As part of its efforts, the Foundation partnered with Crain Content Studio, the marketing-storytelling arm of Crain’s Detroit Business, to unite parents and experts from government, academic, and medical fields to discuss prescription drug addiction and how businesses can play a part in ending the crisis.
“Most of our initiatives for adolescents and young adults tend to be in mental health and in opioids and addiction. We strive to be a catalyst for change,” said Lawrence J. Burns, President and CEO of Children’s Hospital of Michigan Foundation. The $120 million independent nonprofit partners with more than 40 organizations to further its efforts to help children and young adults.
Children’s Hospital of Michigan Foundation has partnered with Detroit Red Wings announcer Ken Daniels and Lisa Daniels, who formed The Jamie Daniels Foundation in memory of their son, who died of an opioid overdose in 2016. The Children’s Hospital of Michigan Foundation will help The Jamie Daniels Foundation with fund development, financial management and generating awareness about opioid abuse. The Daniels’ foundation provides resources and support to the increasing numbers of people battling addiction.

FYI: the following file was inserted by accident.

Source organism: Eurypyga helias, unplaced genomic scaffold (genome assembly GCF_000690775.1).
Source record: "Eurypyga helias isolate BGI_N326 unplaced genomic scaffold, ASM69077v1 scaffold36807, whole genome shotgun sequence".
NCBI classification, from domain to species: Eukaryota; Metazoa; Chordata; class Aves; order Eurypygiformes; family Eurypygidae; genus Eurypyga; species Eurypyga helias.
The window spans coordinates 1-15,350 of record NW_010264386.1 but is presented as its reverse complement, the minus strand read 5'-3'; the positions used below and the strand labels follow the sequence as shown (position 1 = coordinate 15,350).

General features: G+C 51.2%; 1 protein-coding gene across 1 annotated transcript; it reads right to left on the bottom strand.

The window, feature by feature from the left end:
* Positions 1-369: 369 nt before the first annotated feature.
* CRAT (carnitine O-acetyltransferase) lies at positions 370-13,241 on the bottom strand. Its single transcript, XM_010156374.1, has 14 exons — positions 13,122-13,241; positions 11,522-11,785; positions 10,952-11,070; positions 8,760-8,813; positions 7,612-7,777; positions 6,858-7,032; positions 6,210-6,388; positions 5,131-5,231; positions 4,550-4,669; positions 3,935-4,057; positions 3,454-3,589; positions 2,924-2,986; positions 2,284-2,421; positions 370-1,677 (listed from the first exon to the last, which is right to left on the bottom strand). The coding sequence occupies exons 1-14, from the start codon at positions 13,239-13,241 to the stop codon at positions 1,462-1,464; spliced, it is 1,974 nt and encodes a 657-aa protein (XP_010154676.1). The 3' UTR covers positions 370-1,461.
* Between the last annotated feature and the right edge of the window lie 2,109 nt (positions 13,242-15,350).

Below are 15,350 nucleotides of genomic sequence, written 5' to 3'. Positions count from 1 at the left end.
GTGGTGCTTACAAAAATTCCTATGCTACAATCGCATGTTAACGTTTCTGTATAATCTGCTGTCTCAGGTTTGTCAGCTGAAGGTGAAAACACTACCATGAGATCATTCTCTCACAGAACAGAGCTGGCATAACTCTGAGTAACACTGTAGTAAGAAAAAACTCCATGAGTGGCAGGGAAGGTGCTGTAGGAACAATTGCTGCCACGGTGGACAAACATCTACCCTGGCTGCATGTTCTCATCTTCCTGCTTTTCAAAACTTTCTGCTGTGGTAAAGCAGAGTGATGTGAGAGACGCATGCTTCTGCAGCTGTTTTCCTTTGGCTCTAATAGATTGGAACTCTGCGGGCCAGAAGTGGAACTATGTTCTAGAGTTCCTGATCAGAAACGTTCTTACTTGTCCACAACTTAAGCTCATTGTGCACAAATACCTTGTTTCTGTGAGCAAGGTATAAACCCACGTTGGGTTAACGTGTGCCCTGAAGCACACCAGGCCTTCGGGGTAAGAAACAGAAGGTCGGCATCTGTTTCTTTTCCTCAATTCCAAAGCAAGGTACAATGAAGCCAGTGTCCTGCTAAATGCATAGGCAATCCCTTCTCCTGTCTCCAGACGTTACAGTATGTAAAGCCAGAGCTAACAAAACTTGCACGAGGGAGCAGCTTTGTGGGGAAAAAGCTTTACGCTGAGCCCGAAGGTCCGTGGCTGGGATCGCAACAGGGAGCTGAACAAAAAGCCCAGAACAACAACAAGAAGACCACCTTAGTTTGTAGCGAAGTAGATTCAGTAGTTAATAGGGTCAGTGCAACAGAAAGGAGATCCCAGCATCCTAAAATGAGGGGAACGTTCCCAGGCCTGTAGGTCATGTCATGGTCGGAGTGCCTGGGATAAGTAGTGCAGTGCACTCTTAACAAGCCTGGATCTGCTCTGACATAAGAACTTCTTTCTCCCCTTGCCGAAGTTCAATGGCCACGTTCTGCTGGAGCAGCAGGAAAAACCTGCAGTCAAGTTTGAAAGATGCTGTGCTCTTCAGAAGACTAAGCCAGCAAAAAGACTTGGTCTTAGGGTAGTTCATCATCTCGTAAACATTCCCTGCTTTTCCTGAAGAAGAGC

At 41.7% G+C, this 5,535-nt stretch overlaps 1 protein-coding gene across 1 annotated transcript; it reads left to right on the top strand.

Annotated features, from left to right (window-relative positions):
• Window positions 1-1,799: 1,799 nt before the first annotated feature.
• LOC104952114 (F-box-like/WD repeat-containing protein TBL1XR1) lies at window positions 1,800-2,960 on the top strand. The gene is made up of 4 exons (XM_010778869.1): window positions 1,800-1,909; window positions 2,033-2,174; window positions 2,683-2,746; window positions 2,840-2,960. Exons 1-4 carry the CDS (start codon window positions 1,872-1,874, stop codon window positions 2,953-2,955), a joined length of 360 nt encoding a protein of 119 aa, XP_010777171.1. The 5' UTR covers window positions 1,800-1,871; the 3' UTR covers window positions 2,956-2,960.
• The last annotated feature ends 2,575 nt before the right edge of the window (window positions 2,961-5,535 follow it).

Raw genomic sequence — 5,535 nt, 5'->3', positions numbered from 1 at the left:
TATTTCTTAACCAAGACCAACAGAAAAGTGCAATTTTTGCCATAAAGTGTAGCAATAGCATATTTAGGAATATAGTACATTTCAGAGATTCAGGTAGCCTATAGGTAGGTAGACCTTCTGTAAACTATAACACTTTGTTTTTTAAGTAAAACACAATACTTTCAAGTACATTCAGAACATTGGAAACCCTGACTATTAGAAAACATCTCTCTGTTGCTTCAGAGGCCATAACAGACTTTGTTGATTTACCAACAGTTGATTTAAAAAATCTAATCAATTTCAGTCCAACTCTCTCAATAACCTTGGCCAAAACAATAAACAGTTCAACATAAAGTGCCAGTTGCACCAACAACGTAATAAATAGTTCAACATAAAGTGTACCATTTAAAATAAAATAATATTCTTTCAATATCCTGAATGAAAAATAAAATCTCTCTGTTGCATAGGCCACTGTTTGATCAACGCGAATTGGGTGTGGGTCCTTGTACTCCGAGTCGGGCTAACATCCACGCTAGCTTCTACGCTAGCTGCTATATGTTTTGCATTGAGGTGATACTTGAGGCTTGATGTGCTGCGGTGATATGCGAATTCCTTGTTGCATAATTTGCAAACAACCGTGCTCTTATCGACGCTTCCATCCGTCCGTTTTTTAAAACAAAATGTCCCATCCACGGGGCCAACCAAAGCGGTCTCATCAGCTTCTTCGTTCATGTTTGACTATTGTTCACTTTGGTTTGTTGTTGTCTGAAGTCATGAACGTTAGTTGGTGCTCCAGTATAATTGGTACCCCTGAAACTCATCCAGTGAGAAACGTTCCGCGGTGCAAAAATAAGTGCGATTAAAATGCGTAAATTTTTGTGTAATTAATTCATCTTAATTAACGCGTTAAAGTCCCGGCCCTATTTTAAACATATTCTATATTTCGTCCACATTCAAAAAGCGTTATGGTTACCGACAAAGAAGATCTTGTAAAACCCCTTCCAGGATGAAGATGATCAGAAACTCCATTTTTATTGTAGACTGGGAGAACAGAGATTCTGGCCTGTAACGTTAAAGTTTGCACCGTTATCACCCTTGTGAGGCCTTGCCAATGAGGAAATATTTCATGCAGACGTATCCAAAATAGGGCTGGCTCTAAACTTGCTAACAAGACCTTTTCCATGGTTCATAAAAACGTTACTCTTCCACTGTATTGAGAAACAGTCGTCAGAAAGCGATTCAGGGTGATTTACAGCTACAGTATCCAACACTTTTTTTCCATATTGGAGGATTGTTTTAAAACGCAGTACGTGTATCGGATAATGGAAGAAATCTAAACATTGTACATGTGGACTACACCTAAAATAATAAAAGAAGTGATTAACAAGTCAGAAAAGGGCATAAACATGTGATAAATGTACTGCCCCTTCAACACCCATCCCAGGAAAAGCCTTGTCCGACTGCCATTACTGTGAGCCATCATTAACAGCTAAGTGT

Wreaking havoc on families and businesses
Ken Daniels once saw a billboard that rang all too true. It read: “The brain isn’t the only organ impacted by addiction. It also breaks hearts.”
Daniels and his family are well acquainted with the heartbreaking consequences of youth drug addiction, a widespread problem as devastating as it is complex. Jamie Daniels was a smart kid. He did well in school and had a family and friends who loved him.